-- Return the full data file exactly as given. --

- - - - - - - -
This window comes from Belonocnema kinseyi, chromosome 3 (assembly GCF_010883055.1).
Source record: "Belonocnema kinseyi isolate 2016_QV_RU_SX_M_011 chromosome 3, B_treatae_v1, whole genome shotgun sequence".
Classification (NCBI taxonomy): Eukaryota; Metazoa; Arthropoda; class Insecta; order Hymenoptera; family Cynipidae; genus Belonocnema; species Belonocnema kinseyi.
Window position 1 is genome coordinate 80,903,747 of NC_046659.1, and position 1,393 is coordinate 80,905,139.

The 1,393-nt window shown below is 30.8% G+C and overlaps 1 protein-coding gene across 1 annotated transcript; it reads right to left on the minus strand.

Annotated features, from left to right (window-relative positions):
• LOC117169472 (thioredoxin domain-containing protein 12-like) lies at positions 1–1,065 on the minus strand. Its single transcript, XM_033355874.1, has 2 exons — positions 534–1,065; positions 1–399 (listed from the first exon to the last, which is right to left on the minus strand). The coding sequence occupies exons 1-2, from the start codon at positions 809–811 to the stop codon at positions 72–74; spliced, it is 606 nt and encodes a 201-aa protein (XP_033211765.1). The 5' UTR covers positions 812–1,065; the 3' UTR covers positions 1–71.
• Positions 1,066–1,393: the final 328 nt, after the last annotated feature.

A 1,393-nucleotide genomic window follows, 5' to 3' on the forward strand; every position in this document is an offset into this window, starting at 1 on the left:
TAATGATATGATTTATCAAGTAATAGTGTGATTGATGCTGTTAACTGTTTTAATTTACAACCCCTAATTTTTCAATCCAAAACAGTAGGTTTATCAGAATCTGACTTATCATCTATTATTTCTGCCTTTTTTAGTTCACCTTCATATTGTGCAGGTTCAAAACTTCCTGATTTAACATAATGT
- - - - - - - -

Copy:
This window comes from Belonocnema kinseyi, chromosome 3 (assembly GCF_010883055.1).
Source record: "Belonocnema kinseyi isolate 2016_QV_RU_SX_M_011 chromosome 3, B_treatae_v1, whole genome shotgun sequence".
Classification (NCBI taxonomy): Eukaryota; Metazoa; Arthropoda; class Insecta; order Hymenoptera; family Cynipidae; genus Belonocnema; species Belonocnema kinseyi.
Window position 1 is genome coordinate 80,903,747 of NC_046659.1, and position 1,393 is coordinate 80,905,139.

The 1,393-nt window shown below is 30.8% G+C and overlaps 1 protein-coding gene across 1 annotated transcript; it reads right to left on the minus strand.

Annotated features, from left to right (window-relative positions):
• LOC117169472 (thioredoxin domain-containing protein 12-like) lies at positions 1–1,065 on the minus strand. Its single transcript, XM_033355874.1, has 2 exons — positions 534–1,065; positions 1–399 (listed from the first exon to the last, which is right to left on the minus strand). The coding sequence occupies exons 1-2, from the start codon at positions 809–811 to the stop codon at positions 72–74; spliced, it is 606 nt and encodes a 201-aa protein (XP_033211765.1). The 5' UTR covers positions 812–1,065; the 3' UTR covers positions 1–71.
• Positions 1,066–1,393: the final 328 nt, after the last annotated feature.

A 1,393-nucleotide genomic window follows, 5' to 3' on the forward strand; every position in this document is an offset into this window, starting at 1 on the left:
TAATGATATGATTTATCAAGTAATAGTGTGATTGATGCTGTTAACTGTTTTAATTTACAACCCCTAATTTTTCAATCCAAAACAGTAGGTTTATCAGAATCTGACTTATCATCTATTATTTCTGCCTTTTTTAGTTCACCTTCATATTGTGCAGGTTCAAAACTTCCTGATTTAACATAATGT